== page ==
Stakeholders at a plenary session during the 7th Tokyo International Conference on African Development (TICAD) has agreed that prioritizing the digital space will help shift the development focus for Africa’s agribusiness sector and overcome its many hurdles.
The seminar tagged,“The Digital Africa 2020 and Japanese investment Panel: Creating markets to digitize Africa”, was jointly organized by the International Finance Corporation (IFC) and the African Development Bank.
In his opening remarks, President of the African Development Bank (AfDB), Akinwumi Adesina highlighted on how digital technology has changed the face of agriculture in Africa, while adding that it has had a massive influence on smallholder farmers.
He shared an anecdote on how he was accosted by an enthusiastic group of women on arrival at a northern Nigeria airport during his tenure as agriculture minister of the country. According to him, the women pulled out mobile phones from their pockets and thanked him profusely for the“gift,” which enabled them to access data on their phones.
He said these women were referring to free phones distributed to farmers and an electronic wallet system for the delivery of subsidised inputs to farmers, instituted during his tenure. “I love what technology did for those women,” Adesina said.
Sharing his thought, Director of the Technical Centre for Agricultural and Rural Cooperation (CTA), Michael Hailu added that digital technology is a prerequisite to advancing agriculture on the continent. According to him, “Without transforming agriculture you cannot envisage development.”
Rechoing Hailu’s comment, Regional Vice President for Middle East Africa for IFC, Sergio Pimenta, said the digital revolution would help unlock the vast potential of agriculture value chains. “Many people cannot access technology…it is still difficult to move people from A to B,” Pimenta said.
On her part, Rwandan Minister of Information and communications technology and Innovation, Paula Ingabire, who stated that a fast-changing industry requires regulations that respond to the changing environment, also buttressed that farmers must be seen as valid stakeholders and not beneficiaries. Rwanda is touted as a proof of concept for reforms in the agriculture sector and is seen as one of Africa’s success stories.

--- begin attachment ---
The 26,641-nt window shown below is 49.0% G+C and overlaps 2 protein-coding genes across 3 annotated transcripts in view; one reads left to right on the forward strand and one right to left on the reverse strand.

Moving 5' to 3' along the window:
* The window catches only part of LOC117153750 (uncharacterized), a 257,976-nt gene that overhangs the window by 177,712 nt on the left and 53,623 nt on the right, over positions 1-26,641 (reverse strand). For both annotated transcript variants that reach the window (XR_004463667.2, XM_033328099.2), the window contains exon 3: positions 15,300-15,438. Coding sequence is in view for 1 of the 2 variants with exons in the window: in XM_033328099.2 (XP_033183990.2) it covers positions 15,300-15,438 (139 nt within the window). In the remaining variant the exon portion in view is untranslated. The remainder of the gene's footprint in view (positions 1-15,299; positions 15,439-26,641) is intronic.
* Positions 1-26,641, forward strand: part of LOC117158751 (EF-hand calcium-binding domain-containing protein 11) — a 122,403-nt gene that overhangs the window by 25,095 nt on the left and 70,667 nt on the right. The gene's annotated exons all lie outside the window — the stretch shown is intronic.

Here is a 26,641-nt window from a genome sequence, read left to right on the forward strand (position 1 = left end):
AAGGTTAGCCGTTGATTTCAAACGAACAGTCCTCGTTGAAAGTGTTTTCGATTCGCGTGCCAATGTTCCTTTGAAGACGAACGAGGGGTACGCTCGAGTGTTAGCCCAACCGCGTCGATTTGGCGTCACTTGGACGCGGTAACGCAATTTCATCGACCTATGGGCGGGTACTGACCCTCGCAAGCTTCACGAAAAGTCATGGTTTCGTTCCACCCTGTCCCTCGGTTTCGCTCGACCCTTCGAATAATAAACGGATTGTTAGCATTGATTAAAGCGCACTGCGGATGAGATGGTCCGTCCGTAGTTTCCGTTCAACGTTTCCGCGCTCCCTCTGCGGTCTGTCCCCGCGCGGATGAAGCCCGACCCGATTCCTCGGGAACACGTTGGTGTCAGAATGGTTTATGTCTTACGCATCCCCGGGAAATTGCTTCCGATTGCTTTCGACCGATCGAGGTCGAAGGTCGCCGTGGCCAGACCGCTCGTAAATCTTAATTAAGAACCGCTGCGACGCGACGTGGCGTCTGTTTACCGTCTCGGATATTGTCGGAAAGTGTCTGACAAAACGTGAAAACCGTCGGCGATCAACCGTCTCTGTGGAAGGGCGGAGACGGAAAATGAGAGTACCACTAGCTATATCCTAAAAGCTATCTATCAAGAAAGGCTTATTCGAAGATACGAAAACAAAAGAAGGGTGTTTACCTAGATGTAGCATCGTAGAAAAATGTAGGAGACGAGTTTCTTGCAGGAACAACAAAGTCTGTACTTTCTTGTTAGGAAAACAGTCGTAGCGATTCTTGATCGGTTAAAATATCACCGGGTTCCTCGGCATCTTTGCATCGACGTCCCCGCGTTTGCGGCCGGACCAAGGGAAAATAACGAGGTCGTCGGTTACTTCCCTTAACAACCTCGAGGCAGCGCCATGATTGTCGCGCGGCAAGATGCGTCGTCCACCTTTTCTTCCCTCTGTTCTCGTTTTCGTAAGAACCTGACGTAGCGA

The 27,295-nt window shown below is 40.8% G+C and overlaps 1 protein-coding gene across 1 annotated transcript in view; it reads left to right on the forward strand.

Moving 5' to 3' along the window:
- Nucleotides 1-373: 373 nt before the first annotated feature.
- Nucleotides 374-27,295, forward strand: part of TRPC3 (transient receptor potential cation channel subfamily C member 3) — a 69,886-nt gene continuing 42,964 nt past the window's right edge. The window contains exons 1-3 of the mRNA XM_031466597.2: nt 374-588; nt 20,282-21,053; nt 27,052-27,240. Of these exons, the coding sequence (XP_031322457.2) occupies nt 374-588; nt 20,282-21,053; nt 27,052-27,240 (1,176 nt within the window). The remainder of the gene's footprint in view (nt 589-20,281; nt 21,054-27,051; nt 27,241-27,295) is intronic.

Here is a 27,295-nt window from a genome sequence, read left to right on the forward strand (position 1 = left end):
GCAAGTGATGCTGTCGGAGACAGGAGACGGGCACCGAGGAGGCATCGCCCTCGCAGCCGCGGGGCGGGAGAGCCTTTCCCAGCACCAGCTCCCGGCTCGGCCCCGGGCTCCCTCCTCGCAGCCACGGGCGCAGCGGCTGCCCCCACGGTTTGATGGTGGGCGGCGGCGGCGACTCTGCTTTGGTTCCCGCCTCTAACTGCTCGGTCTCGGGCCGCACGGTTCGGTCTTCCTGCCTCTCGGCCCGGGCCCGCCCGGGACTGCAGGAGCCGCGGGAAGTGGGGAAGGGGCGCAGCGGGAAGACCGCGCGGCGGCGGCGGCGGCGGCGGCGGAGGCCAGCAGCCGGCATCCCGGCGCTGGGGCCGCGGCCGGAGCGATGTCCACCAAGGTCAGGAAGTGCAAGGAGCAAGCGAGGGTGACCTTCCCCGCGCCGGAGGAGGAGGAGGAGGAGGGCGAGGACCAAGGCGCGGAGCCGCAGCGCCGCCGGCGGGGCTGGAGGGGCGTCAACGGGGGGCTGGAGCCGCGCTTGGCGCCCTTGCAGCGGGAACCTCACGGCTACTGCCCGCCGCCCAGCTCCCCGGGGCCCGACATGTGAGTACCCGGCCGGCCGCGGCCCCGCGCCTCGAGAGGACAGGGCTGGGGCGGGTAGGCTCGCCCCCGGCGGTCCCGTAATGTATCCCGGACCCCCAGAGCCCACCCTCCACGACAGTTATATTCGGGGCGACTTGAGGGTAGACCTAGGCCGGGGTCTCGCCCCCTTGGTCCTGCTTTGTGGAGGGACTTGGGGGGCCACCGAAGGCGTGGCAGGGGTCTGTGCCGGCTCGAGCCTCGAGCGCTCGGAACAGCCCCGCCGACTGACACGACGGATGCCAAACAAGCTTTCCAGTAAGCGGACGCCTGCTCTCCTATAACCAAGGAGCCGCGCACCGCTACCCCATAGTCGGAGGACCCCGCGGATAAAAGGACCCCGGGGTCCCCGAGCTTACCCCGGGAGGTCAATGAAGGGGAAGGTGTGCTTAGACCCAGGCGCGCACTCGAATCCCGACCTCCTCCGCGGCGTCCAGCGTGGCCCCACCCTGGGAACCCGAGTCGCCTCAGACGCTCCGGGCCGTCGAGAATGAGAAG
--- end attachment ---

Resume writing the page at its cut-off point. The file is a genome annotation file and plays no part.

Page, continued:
In a segment on Japanese investors’ interest in Africa, Atsuko Toda, AfDB’s Director for Agricultural Finance, invited investors to begin with African countries which already offer promising investment opportunities.
Keying to this, investors, agriculturists and government representatives at the event covered a wide range of subjects pertinent to Africa’s digital economy such as finance for farmers, bottlenecks, digital literacy, and payment systems and investment opportunities.
Notable examples of digital technology delivering results for Africa’s agriculture were also showcased, including Nigerian venture Kobo360 founded by Obi Ozor, which offers an app that connects truckers and companies to delivery services.
Ozor who noted that the inspiration for his venture stemmed from the lack of data on delivery services, said “We found that banks are not lending digitally or with data,”
Delivering the closing remarks, Vice President of the AfDB on Agriculture, Human, and Social Development, Jennifer Blanke, described the task of harnessing digital technologies for agriculture as exciting and urged participants to see agriculture is a business not “just a way of life.”
“There’s a risk, yes, but there are juicy returns, now is the time for all of us to run in that direction…don’t wait too long…we all have our running shoes on,” she said.
“Africa is digitizing and offers great opportunities and potential. What an exciting place to be having this conversation in Japan,” Blanke concluded.